Holiday Sales Woes Spur SodaStream’s Worst Annual DebutGabrielle Coppola
SodaStream International Ltd., the Israeli maker of home soda machines, fell last week on speculation lackluster holiday sales will erode earnings.
Shares of Lod, Israel-based SodaStream sank 3.8 percent last week to $48.32, the worst annual debut since the company’s 2010 initial public offering. The shares touched a nine-month low on Jan. 2. The Bloomberg Israel-US Index rose 0.3 percent to $110.2 for a 0.5 percent weekly gain. Ituran Location & Control Ltd., which makes devices for locating stolen vehicles, jumped 5 percent in the week to a record.
SodaStream has declined 24 percent since Oct. 29, the day before the company reported third-quarter sales that fell short of analysts’ estimates, the first miss on record. Surveys of SodaStream products among U.S. retailers from Wal-Mart Stores Inc. to Costco Wholesale Corp. showed modest sales growth from the prior year during the holidays, Longbow Research LLC said.
“People are concerned that SodaStream had a mediocre holiday season here in the U.S., which is a big portion of their long-term growth story,” Philip Terpolilli, an analyst at Longbow who rates the stock neutral, said by phone from Independence, Ohio, on Jan. 2. “It offers limited upside.”
Longbow lowered its 2013 earnings estimates for SodaStream by two cents to $2.57 a share, according to a report dated Dec. 6. That compares with a $2.59 mean earnings estimate of 10 analysts surveyed by Bloomberg.
SodaStream’s sales will rise 30 percent to $565.2 million in 2013, compared with a 51 percent growth in 2012, analysts projections show.
Yonah Lloyd, SodaStream’s chief corporate development and communications officer, didn’t respond to an e-mailed request for comment sent after regular business hours in Israel.
Sales in the U.S., which represent about a third of company revenue, were “very healthy” in the third quarter, Lloyd said during a Nov. 19 investor presentation. Lloyd reiterated SodaStream’s target of $1 billion in annual sales by 2016, first announced in May.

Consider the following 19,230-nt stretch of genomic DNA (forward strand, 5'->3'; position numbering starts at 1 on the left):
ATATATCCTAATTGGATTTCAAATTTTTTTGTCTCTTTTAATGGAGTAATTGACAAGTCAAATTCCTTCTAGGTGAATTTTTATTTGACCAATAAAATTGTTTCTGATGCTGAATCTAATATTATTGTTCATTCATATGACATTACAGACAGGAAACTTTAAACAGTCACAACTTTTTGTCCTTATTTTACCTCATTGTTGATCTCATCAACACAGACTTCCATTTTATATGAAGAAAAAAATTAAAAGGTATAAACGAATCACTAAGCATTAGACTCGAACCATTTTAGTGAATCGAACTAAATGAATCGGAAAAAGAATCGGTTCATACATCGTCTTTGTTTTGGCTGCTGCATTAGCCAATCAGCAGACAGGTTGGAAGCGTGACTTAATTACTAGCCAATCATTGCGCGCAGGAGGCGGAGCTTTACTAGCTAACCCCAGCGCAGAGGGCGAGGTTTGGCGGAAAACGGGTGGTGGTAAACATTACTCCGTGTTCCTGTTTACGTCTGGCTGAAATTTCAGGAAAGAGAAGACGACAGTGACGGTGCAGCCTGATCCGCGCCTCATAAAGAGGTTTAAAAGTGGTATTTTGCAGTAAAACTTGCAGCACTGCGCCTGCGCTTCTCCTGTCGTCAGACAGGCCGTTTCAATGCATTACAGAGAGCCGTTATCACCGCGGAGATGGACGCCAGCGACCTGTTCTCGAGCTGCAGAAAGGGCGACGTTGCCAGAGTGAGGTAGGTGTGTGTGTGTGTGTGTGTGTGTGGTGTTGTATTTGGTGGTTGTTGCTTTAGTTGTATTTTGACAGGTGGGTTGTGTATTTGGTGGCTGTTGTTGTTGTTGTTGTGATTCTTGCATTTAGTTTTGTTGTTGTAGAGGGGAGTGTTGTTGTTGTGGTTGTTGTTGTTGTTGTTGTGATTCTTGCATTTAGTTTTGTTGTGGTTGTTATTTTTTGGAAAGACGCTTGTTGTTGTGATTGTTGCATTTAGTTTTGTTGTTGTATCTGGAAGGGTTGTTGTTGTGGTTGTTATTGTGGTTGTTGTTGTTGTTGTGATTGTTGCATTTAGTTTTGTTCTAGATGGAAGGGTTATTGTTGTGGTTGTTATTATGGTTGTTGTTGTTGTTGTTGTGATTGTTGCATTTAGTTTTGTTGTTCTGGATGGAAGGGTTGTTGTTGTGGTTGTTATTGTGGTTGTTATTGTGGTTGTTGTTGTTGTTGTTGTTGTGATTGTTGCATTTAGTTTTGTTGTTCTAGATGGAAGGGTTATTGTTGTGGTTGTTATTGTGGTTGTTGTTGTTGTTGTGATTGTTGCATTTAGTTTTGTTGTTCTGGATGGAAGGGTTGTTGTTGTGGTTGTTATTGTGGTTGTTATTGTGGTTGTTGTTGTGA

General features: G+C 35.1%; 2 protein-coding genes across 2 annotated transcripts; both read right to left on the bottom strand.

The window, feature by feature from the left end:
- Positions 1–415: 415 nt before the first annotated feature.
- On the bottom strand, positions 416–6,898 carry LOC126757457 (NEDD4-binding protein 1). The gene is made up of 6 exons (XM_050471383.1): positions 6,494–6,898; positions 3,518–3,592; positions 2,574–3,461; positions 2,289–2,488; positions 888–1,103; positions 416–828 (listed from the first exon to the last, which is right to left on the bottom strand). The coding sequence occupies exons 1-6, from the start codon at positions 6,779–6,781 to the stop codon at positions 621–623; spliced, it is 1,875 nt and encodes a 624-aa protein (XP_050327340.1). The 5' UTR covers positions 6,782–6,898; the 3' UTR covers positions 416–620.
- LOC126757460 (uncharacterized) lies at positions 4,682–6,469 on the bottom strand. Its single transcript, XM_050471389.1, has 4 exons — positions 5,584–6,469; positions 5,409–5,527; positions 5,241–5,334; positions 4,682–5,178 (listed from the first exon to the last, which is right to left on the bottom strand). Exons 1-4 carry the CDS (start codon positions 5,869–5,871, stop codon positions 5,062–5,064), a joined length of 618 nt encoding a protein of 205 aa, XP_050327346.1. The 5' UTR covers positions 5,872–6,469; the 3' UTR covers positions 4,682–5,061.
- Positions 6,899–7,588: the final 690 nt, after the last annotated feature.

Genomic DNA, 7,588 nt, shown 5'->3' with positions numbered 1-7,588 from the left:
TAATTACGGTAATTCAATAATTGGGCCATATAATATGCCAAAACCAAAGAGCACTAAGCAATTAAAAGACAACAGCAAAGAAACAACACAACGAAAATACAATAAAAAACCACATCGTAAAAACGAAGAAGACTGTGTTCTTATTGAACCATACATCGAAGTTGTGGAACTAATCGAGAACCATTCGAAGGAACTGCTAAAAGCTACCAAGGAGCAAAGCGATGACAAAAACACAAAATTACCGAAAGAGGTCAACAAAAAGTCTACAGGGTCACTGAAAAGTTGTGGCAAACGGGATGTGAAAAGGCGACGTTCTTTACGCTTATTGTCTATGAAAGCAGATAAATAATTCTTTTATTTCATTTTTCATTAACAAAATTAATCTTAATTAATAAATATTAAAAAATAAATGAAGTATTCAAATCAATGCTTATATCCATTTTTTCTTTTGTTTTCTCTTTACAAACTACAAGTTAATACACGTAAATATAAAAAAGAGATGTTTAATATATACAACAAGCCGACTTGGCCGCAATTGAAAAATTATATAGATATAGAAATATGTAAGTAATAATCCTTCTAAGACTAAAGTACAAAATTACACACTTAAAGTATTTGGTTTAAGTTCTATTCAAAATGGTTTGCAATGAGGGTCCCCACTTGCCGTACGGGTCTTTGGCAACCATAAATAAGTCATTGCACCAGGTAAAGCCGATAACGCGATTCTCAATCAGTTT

SodaStream’s sales slowdown this year is a “shorter-term blip” and is to be expected after the 51 percent growth in 2012, said Michael Kass, a New York-based portfolio manager at Baron Capital Inc., which manages $20 billion in assets, including emerging-market stocks.
“It’s a difficult comparison, but I think the category is positioned well for the next several years,” Kass said by phone Jan. 3. “I don’t think the long-term trend has been disrupted.”
SodaStream shares have also declined over the past year amid concern that Starbucks Corp. will sell a similar soda product, Nick Setyan, an analyst at Wedbush Securities LLC in Los Angeles, said by phone on Jan. 2. Starbucks is testing its own handcrafted sodas in some stores as a way to lure customers back after they get their morning cup of coffee, he said.
SodaStream’s holiday sales were strong at Wal-Mart and Bed Bath and Beyond Inc. stores because the retailers offered deeply discounted prices, according to Terpolilli. Excluding such promotions, demand was “up only modestly on a year over year basis,” he said.
The promotional sales are concerning because SodaStream depends not just on the initial sale of the soda machine, but benefits from the so-called razor-blade model of retailing, where profits rely on customers repeatedly buying complementary products such as carbonation cannisters and flavors. A cheaper price may imply an impulse buy, rather than a loyal customer who will continue to use the machine, Terpolilli said.
The most important metric that SodaStream executives look at is customers exchanging carbon dioxide cannisters, because it shows that people are using the product, Lloyd said during his presentation in November.
The Bloomberg Israel-US Index gained 0.4 percent to 110.2 last week, which was shortened by the New Year’s Day holiday in the U.S. That compares with a 0.8 percent drop for Israel’s benchmark TA-25 Index. The Tel Aviv gauge advanced 0.1 percent at the close in Israel.
Ituran, based in Azur, Israel, was the best performer on the Bloomberg-Israel index last week, rising to a record $22.06 per share. The Tel Aviv shares advanced 1.2 percent to 77.59 shekels, or $22.13, today.
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